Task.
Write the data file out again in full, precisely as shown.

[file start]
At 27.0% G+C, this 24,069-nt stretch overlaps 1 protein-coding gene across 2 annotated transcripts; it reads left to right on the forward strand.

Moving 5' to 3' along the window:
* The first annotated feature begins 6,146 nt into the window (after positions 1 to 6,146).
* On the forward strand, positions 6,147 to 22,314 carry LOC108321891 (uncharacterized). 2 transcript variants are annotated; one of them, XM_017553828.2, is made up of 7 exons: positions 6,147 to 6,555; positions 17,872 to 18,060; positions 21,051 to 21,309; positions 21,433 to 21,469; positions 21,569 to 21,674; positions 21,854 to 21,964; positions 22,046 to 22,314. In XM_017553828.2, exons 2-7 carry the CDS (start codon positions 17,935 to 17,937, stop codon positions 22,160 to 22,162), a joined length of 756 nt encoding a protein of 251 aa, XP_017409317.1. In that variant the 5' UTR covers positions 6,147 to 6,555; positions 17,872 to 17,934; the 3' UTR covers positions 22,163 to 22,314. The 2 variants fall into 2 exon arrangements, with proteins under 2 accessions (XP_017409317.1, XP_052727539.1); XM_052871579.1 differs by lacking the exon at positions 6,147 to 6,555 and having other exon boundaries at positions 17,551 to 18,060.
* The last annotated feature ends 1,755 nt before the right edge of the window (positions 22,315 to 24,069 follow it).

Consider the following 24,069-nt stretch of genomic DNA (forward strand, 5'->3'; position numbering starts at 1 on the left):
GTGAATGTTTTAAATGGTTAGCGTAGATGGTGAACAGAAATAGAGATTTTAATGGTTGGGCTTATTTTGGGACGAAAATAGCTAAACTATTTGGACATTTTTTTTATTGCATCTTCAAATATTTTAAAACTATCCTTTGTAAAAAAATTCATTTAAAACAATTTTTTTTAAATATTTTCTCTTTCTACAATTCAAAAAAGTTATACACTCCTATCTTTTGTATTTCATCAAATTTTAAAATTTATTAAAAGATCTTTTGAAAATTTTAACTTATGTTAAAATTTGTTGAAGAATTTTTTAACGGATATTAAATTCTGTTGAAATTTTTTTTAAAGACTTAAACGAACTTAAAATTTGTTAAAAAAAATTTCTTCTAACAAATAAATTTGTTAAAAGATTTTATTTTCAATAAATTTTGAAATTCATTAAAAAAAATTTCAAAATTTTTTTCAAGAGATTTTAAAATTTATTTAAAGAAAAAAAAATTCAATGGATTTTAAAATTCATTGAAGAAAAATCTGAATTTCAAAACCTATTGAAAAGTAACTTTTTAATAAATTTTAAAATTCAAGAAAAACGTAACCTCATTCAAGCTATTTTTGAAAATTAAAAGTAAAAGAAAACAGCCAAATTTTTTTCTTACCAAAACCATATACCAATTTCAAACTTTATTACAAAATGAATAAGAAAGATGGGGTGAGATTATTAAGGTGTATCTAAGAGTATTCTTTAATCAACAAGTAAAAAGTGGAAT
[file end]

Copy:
At 27.0% G+C, this 24,069-nt stretch overlaps 1 protein-coding gene across 2 annotated transcripts; it reads left to right on the forward strand.

Moving 5' to 3' along the window:
* The first annotated feature begins 6,146 nt into the window (after positions 1 to 6,146).
* On the forward strand, positions 6,147 to 22,314 carry LOC108321891 (uncharacterized). 2 transcript variants are annotated; one of them, XM_017553828.2, is made up of 7 exons: positions 6,147 to 6,555; positions 17,872 to 18,060; positions 21,051 to 21,309; positions 21,433 to 21,469; positions 21,569 to 21,674; positions 21,854 to 21,964; positions 22,046 to 22,314. In XM_017553828.2, exons 2-7 carry the CDS (start codon positions 17,935 to 17,937, stop codon positions 22,160 to 22,162), a joined length of 756 nt encoding a protein of 251 aa, XP_017409317.1. In that variant the 5' UTR covers positions 6,147 to 6,555; positions 17,872 to 17,934; the 3' UTR covers positions 22,163 to 22,314. The 2 variants fall into 2 exon arrangements, with proteins under 2 accessions (XP_017409317.1, XP_052727539.1); XM_052871579.1 differs by lacking the exon at positions 6,147 to 6,555 and having other exon boundaries at positions 17,551 to 18,060.
* The last annotated feature ends 1,755 nt before the right edge of the window (positions 22,315 to 24,069 follow it).

Consider the following 24,069-nt stretch of genomic DNA (forward strand, 5'->3'; position numbering starts at 1 on the left):
GTGAATGTTTTAAATGGTTAGCGTAGATGGTGAACAGAAATAGAGATTTTAATGGTTGGGCTTATTTTGGGACGAAAATAGCTAAACTATTTGGACATTTTTTTTATTGCATCTTCAAATATTTTAAAACTATCCTTTGTAAAAAAATTCATTTAAAACAATTTTTTTTAAATATTTTCTCTTTCTACAATTCAAAAAAGTTATACACTCCTATCTTTTGTATTTCATCAAATTTTAAAATTTATTAAAAGATCTTTTGAAAATTTTAACTTATGTTAAAATTTGTTGAAGAATTTTTTAACGGATATTAAATTCTGTTGAAATTTTTTTTAAAGACTTAAACGAACTTAAAATTTGTTAAAAAAAATTTCTTCTAACAAATAAATTTGTTAAAAGATTTTATTTTCAATAAATTTTGAAATTCATTAAAAAAAATTTCAAAATTTTTTTCAAGAGATTTTAAAATTTATTTAAAGAAAAAAAAATTCAATGGATTTTAAAATTCATTGAAGAAAAATCTGAATTTCAAAACCTATTGAAAAGTAACTTTTTAATAAATTTTAAAATTCAAGAAAAACGTAACCTCATTCAAGCTATTTTTGAAAATTAAAAGTAAAAGAAAACAGCCAAATTTTTTTCTTACCAAAACCATATACCAATTTCAAACTTTATTACAAAATGAATAAGAAAGATGGGGTGAGATTATTAAGGTGTATCTAAGAGTATTCTTTAATCAACAAGTAAAAAGTGGAAT